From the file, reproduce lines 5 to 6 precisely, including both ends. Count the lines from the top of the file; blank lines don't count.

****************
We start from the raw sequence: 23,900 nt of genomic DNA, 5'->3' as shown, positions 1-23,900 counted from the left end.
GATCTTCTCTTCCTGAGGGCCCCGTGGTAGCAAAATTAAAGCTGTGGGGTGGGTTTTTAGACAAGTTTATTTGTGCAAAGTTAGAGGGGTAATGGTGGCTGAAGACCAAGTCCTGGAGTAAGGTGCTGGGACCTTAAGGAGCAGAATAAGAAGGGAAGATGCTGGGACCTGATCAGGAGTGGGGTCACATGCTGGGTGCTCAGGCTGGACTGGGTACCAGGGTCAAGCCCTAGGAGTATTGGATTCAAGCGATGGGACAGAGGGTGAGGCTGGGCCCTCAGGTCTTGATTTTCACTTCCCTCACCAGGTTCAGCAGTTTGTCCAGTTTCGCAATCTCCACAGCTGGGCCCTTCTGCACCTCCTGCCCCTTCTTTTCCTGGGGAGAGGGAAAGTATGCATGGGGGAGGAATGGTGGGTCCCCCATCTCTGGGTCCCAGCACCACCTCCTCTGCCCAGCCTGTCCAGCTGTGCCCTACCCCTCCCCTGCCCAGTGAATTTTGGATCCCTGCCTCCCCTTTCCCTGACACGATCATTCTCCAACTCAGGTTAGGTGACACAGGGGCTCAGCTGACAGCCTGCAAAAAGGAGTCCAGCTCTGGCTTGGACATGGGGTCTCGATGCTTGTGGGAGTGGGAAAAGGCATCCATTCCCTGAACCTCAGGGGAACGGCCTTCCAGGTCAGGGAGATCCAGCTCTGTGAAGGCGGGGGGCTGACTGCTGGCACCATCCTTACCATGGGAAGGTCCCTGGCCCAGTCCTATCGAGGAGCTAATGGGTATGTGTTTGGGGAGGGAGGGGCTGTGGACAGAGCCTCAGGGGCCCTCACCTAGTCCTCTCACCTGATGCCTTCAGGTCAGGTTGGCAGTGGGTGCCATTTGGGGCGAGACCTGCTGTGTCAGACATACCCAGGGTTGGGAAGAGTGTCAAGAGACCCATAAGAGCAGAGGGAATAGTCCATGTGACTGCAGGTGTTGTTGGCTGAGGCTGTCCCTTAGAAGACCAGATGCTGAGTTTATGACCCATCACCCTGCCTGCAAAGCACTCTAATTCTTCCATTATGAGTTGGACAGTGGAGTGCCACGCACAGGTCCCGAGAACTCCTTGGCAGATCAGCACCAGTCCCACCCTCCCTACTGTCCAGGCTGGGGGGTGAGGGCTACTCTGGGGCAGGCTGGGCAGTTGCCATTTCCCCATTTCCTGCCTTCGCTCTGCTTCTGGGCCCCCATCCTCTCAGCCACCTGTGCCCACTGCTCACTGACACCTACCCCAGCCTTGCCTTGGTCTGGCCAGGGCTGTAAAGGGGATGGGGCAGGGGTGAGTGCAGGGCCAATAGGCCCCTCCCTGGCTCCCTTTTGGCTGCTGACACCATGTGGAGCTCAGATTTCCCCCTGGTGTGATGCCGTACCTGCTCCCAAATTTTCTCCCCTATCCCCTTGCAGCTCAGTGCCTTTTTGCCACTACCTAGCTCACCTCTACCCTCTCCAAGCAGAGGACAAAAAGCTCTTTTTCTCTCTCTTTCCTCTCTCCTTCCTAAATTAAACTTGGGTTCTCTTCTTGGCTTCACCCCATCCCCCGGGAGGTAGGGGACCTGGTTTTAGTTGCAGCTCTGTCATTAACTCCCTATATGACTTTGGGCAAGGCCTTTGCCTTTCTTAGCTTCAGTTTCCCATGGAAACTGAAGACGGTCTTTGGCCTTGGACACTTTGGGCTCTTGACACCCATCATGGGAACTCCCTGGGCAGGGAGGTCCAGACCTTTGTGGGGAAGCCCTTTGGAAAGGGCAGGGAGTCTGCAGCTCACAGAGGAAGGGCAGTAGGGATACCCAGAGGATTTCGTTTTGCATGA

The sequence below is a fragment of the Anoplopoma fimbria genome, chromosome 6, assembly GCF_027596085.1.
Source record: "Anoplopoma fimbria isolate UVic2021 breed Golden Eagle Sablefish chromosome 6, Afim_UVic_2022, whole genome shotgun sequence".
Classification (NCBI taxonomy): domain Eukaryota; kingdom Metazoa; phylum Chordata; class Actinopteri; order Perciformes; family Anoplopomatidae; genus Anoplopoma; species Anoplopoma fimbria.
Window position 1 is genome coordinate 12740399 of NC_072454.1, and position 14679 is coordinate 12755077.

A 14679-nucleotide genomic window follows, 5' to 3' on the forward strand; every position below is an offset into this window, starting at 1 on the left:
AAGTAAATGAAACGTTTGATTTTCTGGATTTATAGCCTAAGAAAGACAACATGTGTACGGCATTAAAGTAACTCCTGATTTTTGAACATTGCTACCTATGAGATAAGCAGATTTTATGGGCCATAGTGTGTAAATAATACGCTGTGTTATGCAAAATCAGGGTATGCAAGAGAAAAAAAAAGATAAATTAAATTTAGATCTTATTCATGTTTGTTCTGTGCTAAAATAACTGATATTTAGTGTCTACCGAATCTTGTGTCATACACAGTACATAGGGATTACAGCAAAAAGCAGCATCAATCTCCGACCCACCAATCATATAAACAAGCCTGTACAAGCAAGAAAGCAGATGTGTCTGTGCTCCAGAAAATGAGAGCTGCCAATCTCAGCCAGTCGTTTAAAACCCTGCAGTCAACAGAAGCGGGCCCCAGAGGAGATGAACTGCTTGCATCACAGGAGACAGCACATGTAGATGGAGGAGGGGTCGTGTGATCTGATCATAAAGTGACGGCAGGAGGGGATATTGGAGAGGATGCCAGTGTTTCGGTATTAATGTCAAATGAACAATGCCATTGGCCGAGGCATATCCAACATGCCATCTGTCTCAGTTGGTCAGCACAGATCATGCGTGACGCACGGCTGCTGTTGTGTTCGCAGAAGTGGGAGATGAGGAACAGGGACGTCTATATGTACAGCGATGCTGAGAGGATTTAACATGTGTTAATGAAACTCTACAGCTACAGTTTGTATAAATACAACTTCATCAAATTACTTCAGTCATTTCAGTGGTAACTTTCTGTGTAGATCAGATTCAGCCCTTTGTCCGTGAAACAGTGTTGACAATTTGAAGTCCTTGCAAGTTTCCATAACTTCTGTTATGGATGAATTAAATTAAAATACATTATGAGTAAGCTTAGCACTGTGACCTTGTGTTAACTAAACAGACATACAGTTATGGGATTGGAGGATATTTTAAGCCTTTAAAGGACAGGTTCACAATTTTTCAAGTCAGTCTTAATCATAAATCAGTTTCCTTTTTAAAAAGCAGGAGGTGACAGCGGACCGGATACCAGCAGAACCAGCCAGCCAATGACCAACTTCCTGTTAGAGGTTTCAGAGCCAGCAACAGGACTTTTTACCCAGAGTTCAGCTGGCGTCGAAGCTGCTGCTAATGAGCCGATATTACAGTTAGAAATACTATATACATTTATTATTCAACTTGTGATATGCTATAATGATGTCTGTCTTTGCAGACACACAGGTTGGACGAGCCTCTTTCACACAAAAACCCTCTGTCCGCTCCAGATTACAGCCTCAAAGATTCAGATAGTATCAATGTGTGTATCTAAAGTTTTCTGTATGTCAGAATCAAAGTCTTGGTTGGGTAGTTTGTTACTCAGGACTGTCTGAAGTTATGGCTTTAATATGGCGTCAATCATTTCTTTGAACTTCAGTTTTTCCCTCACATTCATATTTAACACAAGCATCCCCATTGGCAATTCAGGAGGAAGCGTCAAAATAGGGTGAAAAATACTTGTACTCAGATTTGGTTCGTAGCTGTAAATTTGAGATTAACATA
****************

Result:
Classification (NCBI taxonomy): domain Eukaryota; kingdom Metazoa; phylum Chordata; class Actinopteri; order Perciformes; family Anoplopomatidae; genus Anoplopoma; species Anoplopoma fimbria.
Window position 1 is genome coordinate 12740399 of NC_072454.1, and position 14679 is coordinate 12755077.